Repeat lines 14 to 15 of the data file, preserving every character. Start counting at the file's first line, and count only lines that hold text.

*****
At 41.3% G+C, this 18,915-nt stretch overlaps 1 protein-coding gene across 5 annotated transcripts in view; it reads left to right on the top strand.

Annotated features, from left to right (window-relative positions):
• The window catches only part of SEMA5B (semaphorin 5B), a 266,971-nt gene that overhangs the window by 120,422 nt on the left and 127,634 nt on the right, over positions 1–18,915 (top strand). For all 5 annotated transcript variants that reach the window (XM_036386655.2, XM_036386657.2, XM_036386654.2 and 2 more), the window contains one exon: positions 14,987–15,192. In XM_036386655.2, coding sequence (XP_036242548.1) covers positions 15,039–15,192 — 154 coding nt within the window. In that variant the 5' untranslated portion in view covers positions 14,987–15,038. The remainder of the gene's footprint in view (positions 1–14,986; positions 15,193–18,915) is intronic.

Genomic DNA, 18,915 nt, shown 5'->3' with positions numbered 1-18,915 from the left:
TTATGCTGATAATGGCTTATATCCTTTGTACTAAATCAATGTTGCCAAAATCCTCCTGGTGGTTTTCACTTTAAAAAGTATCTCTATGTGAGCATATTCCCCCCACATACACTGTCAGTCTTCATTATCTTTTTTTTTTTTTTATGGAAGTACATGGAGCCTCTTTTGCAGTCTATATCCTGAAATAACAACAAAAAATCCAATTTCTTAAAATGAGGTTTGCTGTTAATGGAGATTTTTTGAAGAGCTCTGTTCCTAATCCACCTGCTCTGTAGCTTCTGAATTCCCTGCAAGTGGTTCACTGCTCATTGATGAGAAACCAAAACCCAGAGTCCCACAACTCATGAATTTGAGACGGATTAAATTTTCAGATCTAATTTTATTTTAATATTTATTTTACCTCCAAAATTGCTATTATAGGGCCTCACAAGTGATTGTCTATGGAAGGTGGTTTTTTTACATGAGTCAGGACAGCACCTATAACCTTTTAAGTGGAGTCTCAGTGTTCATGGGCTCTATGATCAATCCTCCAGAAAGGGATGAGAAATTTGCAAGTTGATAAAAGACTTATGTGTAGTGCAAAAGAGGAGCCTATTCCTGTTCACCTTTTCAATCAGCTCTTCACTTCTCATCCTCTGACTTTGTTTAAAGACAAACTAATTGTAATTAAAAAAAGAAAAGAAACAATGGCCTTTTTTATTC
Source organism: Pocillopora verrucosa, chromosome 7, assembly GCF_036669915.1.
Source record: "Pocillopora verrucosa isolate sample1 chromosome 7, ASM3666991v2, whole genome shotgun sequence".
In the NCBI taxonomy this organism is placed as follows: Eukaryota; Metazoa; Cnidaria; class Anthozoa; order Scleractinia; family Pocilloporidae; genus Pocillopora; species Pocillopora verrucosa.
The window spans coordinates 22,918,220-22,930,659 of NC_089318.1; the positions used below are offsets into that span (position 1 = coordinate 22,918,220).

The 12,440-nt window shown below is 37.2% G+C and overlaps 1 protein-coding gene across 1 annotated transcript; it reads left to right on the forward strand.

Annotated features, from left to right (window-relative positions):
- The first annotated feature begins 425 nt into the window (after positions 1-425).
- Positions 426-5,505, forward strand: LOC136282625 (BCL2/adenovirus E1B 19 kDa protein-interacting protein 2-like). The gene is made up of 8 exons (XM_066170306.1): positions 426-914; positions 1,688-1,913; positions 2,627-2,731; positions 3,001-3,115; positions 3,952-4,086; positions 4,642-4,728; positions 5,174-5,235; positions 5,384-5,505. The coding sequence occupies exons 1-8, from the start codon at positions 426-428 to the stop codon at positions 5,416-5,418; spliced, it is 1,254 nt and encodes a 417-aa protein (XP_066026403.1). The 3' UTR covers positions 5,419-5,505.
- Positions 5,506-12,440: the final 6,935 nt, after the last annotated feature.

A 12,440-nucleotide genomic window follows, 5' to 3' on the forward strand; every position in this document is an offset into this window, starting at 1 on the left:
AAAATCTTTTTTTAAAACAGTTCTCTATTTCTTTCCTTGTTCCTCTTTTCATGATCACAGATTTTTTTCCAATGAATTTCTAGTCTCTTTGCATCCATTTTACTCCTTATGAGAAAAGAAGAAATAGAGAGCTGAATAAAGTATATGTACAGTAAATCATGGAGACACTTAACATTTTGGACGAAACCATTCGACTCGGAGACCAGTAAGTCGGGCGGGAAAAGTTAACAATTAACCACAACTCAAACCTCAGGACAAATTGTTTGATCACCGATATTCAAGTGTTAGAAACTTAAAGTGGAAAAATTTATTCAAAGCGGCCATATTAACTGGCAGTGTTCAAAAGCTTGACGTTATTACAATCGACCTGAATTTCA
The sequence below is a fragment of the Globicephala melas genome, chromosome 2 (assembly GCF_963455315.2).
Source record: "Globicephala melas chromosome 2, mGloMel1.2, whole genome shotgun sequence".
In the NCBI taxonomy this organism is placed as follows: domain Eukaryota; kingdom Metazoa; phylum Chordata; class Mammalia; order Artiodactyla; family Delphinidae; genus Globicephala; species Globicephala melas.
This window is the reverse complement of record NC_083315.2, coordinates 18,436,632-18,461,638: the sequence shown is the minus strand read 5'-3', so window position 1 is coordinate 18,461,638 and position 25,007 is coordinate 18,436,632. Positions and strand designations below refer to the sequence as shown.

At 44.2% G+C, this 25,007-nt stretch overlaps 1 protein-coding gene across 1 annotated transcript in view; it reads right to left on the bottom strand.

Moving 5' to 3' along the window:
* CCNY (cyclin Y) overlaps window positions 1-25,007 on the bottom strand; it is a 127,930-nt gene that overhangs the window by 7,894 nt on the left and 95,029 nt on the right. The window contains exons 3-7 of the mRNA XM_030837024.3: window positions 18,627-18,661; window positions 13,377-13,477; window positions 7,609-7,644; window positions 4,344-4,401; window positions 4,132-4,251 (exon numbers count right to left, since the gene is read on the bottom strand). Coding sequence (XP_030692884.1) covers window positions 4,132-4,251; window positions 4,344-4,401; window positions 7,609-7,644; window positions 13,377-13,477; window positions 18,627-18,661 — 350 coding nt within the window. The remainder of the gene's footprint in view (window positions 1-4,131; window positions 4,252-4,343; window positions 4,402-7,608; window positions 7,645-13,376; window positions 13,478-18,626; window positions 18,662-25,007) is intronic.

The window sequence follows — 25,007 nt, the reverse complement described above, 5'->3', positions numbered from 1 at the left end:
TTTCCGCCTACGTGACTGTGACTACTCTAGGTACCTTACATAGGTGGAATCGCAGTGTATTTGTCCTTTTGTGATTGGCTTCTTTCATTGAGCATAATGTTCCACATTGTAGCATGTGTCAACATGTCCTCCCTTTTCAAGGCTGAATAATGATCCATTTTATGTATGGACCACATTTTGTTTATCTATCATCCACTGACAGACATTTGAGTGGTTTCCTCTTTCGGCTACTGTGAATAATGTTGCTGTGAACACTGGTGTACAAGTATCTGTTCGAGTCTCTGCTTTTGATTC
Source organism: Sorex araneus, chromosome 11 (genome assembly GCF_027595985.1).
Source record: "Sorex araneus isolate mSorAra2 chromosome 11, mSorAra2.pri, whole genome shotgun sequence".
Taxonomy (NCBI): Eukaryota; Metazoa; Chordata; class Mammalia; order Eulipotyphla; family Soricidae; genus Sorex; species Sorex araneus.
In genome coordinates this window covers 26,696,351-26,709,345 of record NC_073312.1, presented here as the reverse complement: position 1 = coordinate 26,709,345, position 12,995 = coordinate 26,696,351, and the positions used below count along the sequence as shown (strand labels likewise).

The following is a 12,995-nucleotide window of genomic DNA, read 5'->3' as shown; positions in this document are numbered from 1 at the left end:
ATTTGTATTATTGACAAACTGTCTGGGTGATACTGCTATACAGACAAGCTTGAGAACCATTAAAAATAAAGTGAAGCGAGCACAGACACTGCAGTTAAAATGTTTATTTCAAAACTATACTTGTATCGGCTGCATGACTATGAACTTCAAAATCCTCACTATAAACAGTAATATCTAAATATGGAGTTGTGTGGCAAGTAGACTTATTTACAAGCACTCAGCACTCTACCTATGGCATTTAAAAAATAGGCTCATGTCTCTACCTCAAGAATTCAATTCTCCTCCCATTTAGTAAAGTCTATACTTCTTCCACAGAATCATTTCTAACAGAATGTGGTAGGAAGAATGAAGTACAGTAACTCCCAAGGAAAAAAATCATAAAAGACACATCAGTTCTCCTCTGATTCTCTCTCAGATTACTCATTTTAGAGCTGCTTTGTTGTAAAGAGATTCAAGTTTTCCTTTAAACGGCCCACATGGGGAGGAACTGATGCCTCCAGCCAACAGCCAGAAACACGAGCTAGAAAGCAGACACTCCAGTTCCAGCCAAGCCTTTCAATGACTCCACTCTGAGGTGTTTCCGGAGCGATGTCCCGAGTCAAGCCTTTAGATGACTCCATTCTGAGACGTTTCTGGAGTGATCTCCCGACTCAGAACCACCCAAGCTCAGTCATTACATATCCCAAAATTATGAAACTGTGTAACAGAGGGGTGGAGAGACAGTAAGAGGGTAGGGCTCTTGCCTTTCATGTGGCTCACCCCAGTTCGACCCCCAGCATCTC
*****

- Positions 5,506-12,440: the final 6,935 nt, after the last annotated feature.

A 12,440-nucleotide genomic window follows, 5' to 3' on the forward strand; every position in this document is an offset into this window, starting at 1 on the left: